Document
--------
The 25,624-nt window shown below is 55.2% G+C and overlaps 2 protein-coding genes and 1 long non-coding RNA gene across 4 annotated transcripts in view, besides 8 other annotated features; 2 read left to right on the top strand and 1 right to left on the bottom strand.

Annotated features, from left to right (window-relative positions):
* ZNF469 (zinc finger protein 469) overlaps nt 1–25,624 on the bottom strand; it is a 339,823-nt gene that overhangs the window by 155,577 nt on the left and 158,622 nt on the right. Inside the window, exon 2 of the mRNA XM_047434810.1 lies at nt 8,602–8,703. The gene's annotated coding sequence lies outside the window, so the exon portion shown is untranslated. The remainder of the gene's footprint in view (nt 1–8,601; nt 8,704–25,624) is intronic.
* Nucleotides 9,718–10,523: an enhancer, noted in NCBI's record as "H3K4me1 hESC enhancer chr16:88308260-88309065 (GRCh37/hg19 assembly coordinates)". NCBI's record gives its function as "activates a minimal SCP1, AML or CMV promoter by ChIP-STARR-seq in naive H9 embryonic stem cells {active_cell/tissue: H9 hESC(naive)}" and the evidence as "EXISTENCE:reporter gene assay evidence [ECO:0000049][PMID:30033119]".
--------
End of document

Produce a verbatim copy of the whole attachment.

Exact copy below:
The 25,624-nt window shown below is 55.2% G+C and overlaps 2 protein-coding genes and 1 long non-coding RNA gene across 4 annotated transcripts in view, besides 8 other annotated features; 2 read left to right on the top strand and 1 right to left on the bottom strand.

Annotated features, from left to right (window-relative positions):
* ZNF469 (zinc finger protein 469) overlaps nt 1–25,624 on the bottom strand; it is a 339,823-nt gene that overhangs the window by 155,577 nt on the left and 158,622 nt on the right. Inside the window, exon 2 of the mRNA XM_047434810.1 lies at nt 8,602–8,703. The gene's annotated coding sequence lies outside the window, so the exon portion shown is untranslated. The remainder of the gene's footprint in view (nt 1–8,601; nt 8,704–25,624) is intronic.
* Nucleotides 9,718–10,523: an enhancer, noted in NCBI's record as "H3K4me1 hESC enhancer chr16:88308260-88309065 (GRCh37/hg19 assembly coordinates)". NCBI's record gives its function as "activates a minimal SCP1, AML or CMV promoter by ChIP-STARR-seq in naive H9 embryonic stem cells {active_cell/tissue: H9 hESC(naive)}" and the evidence as "EXISTENCE:reporter gene assay evidence [ECO:0000049][PMID:30033119]".